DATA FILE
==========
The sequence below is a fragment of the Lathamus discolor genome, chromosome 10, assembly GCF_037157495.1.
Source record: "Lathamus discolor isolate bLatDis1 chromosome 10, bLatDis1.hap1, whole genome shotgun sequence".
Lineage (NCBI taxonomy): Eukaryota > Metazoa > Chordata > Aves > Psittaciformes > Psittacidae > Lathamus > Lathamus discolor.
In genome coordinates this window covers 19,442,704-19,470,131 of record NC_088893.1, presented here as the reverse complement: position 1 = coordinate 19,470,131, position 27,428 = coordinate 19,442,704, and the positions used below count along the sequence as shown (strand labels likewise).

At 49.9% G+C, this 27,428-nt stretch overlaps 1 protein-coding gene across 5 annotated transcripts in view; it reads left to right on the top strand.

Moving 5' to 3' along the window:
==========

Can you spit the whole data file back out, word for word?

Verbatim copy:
The sequence below is a fragment of the Lathamus discolor genome, chromosome 10, assembly GCF_037157495.1.
Source record: "Lathamus discolor isolate bLatDis1 chromosome 10, bLatDis1.hap1, whole genome shotgun sequence".
Lineage (NCBI taxonomy): Eukaryota > Metazoa > Chordata > Aves > Psittaciformes > Psittacidae > Lathamus > Lathamus discolor.
In genome coordinates this window covers 19,442,704-19,470,131 of record NC_088893.1, presented here as the reverse complement: position 1 = coordinate 19,470,131, position 27,428 = coordinate 19,442,704, and the positions used below count along the sequence as shown (strand labels likewise).

At 49.9% G+C, this 27,428-nt stretch overlaps 1 protein-coding gene across 5 annotated transcripts in view; it reads left to right on the top strand.

Moving 5' to 3' along the window: